One way to start the healing process of Leaky Gut is to avoid the offending food(s) that the body is fighting against. Staying away from these offenders for a specified period of time (typically 2-3 months, sometimes longer) can give the GI tract a time to heal and repair the damage to the mucosal tissue caused by the allergen/irritant.  There are times when an offending food may need to be eliminated for life – this is usually seen with gluten and occasionally dairy products.





Recommended Steps for Food Elimination/Reintroduction:

1.       Eliminate all identified sensitive foods for 2-3 months, or longer based on the practitioners recommendation

2.       Reintroduce one of the offending foods over a 10-day reintroduction period

This 10-day period is very important to adhere to -if you add all of the foods back at once, you will not know which food is causing adverse symptoms and because it can take several days for a specific food to cause an adverse effect (it does not always occur instantly). 

3.       If you do not experience any adverse effects, then the next offending food can be reintroduced for another 10 days 

4.       Repeat these steps until all identified sensitive foods have had a 10-day reintroduction period

If the individual has several foods that were eliminated, this reintroduction period could continue for several weeks.


If no adverse symptoms occur after the reintroduction period then that food should be able to be consumed again in small quantities -once every 4 days. This is known as the rotation diet. This is very important because it prevents the once offending food(s) from being eaten daily or too much, like it most likely had been before.  If you do experience adverse symptoms, it is likely you will need to fully eliminate this food from your diet permanently.


An initial consultation is recommended for ½ hour-1 hour, depending on how many foods need to be tested.

A follow up ½ hour consult is recommended every 2-3 months for 1 year to make sure the food sensitivities are healed.

Please bring along with you the top 10 foods you eat on a daily or regular basis.  If you bring in additional items, it is recommended to have the full one-hour consultation. For the foods you would like to be tested on, bring in a small amount in a baggie labeled with the contents.  If you would like to bring a liquid such as milk, pour approximately a teaspoon in a little plastic container. You may also bring in an egg from home if you eat them regularly.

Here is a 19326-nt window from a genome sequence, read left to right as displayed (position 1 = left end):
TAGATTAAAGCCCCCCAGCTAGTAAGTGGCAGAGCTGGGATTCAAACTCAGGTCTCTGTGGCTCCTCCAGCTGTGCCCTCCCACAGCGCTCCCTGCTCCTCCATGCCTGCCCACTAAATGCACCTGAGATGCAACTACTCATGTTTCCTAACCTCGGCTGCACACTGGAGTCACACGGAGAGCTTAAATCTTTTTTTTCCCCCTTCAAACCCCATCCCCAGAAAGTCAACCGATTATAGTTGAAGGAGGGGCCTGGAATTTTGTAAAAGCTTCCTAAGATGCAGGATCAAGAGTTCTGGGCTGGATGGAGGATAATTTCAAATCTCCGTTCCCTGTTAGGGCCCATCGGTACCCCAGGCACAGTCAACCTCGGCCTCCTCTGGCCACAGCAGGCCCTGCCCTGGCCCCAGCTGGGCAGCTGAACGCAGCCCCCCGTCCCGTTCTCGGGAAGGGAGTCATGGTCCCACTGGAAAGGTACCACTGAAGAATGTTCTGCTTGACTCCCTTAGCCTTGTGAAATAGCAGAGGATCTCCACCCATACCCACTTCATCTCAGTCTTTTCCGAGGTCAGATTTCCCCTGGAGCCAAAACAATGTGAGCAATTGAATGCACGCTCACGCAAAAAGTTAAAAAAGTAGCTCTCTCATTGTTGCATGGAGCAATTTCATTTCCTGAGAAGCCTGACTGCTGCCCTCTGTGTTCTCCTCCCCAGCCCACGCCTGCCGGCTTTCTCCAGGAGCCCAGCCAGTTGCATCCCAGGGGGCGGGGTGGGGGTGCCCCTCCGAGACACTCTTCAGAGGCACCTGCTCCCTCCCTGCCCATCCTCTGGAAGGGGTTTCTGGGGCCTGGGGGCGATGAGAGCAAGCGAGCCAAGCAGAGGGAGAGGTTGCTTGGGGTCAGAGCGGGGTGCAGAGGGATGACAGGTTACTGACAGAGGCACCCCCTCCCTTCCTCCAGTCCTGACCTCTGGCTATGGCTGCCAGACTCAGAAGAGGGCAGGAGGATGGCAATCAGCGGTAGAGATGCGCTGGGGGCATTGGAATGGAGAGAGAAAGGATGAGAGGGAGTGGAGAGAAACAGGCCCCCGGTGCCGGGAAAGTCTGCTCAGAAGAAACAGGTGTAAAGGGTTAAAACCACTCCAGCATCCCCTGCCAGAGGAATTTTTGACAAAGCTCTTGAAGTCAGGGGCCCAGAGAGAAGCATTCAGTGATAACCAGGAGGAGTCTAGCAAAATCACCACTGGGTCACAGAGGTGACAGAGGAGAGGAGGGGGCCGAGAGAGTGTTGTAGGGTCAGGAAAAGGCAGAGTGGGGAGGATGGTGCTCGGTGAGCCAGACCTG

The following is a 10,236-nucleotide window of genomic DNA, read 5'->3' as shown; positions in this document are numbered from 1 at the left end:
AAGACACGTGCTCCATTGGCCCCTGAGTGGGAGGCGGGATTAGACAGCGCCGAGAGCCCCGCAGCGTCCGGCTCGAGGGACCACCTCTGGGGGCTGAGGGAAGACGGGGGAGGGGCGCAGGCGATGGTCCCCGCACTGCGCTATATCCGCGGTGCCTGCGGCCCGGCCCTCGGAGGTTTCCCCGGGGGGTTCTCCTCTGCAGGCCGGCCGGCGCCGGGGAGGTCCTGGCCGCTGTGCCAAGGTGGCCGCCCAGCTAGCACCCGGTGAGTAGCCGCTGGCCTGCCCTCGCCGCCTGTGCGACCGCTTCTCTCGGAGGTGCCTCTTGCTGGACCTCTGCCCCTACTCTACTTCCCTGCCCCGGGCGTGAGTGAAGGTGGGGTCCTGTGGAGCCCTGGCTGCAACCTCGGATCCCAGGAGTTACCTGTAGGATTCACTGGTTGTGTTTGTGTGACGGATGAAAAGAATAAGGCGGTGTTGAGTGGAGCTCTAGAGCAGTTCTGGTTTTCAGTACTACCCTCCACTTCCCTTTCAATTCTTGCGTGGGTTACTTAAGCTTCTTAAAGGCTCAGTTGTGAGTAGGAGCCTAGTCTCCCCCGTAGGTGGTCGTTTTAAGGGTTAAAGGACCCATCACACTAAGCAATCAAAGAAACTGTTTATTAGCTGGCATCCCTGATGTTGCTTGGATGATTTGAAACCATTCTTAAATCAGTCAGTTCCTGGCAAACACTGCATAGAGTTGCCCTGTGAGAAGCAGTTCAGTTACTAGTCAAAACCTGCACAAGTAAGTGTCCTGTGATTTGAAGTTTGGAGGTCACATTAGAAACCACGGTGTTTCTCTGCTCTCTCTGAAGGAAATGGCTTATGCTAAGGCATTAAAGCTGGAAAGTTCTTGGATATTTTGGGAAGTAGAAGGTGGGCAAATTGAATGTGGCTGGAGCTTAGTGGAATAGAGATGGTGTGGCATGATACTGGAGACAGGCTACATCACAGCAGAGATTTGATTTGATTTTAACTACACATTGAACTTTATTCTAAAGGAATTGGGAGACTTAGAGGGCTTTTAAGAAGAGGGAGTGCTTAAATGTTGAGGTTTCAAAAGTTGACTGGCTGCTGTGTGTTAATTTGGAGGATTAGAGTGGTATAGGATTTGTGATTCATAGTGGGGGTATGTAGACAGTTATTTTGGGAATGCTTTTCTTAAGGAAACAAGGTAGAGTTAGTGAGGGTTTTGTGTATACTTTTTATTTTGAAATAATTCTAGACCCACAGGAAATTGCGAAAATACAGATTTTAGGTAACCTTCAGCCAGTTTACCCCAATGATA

Applied Kinesiology/ Muscle Testing

Kinesiology, or, muscle testing is used to identify imbalances in the body’s structural, chemical, emotional, or nutritional healing needs. It is a non-invasive method that uses precise muscle feedback and muscle awareness to find potential triggers or health information. The natural feedback system receives information via the nerve pathways and the meridian system of the brain and body.

Muscle testing uses specific muscles (like the arm, fingers, or legs) for testing purposes for stressors and/or imbalances in the body, such as: foods, medications, supplements, or toxicants that could trigger an allergic or sensitivity reaction. Muscle testing assists in giving the tester information, like a communication tool from within the body.

Kinesiology is grounded in the study of anatomy and physiology and stands on the premise that the body has innate healing abilities and does its best to heal itself.

I hope this information has been helpful to you regarding food sensitivities. I look forward to meeting with you and being a part of your healing journey!